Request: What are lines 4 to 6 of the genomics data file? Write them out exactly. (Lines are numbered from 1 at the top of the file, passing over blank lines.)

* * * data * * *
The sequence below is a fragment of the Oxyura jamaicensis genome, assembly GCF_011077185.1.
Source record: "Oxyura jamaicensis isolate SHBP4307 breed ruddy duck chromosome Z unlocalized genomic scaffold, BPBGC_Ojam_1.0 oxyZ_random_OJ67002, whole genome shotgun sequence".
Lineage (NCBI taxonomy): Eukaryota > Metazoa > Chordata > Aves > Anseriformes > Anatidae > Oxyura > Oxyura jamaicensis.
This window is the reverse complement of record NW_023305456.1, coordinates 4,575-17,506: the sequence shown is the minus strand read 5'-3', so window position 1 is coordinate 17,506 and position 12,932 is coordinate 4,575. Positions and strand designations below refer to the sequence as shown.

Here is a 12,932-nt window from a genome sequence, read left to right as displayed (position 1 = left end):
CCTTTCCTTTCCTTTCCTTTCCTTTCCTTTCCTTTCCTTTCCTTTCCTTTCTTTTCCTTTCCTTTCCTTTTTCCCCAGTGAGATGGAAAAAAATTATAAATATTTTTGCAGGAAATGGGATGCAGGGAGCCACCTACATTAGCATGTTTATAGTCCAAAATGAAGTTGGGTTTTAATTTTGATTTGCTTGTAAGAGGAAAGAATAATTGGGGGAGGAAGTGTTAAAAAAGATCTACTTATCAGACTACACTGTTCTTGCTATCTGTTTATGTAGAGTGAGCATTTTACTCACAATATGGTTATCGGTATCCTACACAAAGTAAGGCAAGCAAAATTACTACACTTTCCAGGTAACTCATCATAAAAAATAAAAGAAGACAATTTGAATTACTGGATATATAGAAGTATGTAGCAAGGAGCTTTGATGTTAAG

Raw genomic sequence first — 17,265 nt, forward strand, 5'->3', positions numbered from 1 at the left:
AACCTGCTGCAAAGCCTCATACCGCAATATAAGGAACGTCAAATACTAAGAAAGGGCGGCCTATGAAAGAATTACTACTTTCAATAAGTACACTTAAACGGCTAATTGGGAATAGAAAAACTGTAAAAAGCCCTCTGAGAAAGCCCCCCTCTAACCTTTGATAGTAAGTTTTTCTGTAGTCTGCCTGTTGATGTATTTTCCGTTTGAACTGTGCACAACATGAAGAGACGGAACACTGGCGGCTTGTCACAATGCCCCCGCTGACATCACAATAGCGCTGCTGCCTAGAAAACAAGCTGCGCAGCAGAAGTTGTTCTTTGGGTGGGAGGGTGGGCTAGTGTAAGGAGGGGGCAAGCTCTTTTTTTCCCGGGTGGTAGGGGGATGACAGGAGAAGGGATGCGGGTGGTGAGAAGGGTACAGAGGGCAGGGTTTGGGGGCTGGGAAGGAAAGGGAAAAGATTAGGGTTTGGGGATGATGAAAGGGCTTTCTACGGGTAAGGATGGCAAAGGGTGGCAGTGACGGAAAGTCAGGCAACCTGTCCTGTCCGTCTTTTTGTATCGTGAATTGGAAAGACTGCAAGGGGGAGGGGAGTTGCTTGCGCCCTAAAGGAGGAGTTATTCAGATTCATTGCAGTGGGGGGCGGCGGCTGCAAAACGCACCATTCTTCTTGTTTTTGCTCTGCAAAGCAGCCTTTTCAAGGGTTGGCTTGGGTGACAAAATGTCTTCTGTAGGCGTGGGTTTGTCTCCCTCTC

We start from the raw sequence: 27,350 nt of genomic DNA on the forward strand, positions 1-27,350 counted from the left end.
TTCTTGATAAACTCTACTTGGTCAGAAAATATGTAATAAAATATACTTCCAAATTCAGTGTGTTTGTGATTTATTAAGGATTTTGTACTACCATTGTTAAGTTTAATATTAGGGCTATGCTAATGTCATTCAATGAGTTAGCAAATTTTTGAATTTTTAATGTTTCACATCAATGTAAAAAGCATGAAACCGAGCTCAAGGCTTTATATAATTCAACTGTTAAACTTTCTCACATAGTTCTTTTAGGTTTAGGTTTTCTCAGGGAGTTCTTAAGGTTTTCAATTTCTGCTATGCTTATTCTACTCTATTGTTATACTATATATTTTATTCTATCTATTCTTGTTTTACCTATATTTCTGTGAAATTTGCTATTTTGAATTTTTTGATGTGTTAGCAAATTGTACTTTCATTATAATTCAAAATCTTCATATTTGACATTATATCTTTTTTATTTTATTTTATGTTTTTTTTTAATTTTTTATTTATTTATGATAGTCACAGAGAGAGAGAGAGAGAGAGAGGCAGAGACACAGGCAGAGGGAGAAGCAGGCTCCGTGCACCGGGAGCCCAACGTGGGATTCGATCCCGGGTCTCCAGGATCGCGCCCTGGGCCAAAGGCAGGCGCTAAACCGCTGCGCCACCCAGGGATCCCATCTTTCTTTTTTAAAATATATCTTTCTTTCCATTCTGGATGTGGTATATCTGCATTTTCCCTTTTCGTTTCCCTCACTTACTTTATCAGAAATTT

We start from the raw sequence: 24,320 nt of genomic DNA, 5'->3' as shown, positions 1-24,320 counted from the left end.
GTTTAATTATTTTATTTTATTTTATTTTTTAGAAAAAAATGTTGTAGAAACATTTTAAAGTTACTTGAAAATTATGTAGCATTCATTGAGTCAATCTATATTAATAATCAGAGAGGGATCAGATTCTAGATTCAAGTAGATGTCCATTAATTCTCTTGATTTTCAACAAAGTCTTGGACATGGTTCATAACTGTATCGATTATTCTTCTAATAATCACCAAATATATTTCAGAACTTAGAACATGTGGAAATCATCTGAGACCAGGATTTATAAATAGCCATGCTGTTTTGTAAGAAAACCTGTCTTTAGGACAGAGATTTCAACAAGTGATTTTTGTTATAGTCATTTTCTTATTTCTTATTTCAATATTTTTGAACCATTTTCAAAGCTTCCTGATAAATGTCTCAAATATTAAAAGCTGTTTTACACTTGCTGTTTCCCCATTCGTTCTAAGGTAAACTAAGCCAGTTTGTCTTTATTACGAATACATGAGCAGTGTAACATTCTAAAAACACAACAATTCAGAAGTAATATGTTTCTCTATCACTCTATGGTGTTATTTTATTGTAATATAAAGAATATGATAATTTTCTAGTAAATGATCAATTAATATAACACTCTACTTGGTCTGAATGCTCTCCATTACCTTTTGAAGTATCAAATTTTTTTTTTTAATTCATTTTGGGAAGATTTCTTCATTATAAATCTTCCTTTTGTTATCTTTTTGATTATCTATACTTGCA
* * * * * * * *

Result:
This window is the reverse complement of record NW_023305456.1, coordinates 4,575-17,506: the sequence shown is the minus strand read 5'-3', so window position 1 is coordinate 17,506 and position 12,932 is coordinate 4,575. Positions and strand designations below refer to the sequence as shown.

Here is a 12,932-nt window from a genome sequence, read left to right as displayed (position 1 = left end):
CCTTTCCTTTCCTTTCCTTTCCTTTCCTTTCCTTTCCTTTCCTTTCCTTTCTTTTCCTTTCCTTTCCTTTTTCCCCAGTGAGATGGAAAAAAATTATAAATATTTTTGCAGGAAATGGGATGCAGGGAGCCACCTACATTAGCATGTTTATAGTCCAAAATGAAGTTGGGTTTTAATTTTGATTTGCTTGTAAGAGGAAAGAATAATTGGGGGAGGAAGTGTTAAAAAAGATCTACTTATCAGACTACACTGTTCTTGCTATCTGTTTATGTAGAGTGAGCATTTTACTCACAATATGGTTATCGGTATCCTACACAAAGTAAGGCAAGCAAAATTACTACACTTTCCAGGTAACTCATCATAAAAAATAAAAGAAGACAATTTGAATTACTGGATATATAGAAGTATGTAGCAAGGAGCTTTGATGTTAAG